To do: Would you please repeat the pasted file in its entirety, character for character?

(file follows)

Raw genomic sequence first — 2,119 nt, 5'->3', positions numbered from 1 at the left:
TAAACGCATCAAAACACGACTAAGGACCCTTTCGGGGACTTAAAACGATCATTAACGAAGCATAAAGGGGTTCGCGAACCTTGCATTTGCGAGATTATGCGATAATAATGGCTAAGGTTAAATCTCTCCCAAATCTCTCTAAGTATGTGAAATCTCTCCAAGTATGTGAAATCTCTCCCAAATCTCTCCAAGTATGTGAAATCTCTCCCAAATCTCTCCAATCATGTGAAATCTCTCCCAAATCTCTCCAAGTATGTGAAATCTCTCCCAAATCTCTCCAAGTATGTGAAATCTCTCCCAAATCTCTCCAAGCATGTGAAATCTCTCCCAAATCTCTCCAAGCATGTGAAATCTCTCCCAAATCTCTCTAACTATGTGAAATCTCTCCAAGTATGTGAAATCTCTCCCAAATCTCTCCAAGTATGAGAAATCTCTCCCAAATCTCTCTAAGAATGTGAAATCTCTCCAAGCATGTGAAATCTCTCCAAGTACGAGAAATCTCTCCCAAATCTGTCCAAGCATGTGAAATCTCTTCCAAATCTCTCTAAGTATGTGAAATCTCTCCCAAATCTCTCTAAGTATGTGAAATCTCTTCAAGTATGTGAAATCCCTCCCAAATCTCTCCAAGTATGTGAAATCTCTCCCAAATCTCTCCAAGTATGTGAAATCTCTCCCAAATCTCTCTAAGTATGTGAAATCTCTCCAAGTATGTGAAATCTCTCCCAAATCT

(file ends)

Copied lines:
Raw genomic sequence first — 2,119 nt, 5'->3', positions numbered from 1 at the left:
TAAACGCATCAAAACACGACTAAGGACCCTTTCGGGGACTTAAAACGATCATTAACGAAGCATAAAGGGGTTCGCGAACCTTGCATTTGCGAGATTATGCGATAATAATGGCTAAGGTTAAATCTCTCCCAAATCTCTCTAAGTATGTGAAATCTCTCCAAGTATGTGAAATCTCTCCCAAATCTCTCCAAGTATGTGAAATCTCTCCCAAATCTCTCCAATCATGTGAAATCTCTCCCAAATCTCTCCAAGTATGTGAAATCTCTCCCAAATCTCTCCAAGTATGTGAAATCTCTCCCAAATCTCTCCAAGCATGTGAAATCTCTCCCAAATCTCTCCAAGCATGTGAAATCTCTCCCAAATCTCTCTAACTATGTGAAATCTCTCCAAGTATGTGAAATCTCTCCCAAATCTCTCCAAGTATGAGAAATCTCTCCCAAATCTCTCTAAGAATGTGAAATCTCTCCAAGCATGTGAAATCTCTCCAAGTACGAGAAATCTCTCCCAAATCTGTCCAAGCATGTGAAATCTCTTCCAAATCTCTCTAAGTATGTGAAATCTCTCCCAAATCTCTCTAAGTATGTGAAATCTCTTCAAGTATGTGAAATCCCTCCCAAATCTCTCCAAGTATGTGAAATCTCTCCCAAATCTCTCCAAGTATGTGAAATCTCTCCCAAATCTCTCTAAGTATGTGAAATCTCTCCAAGTATGTGAAATCTCTCCCAAATCT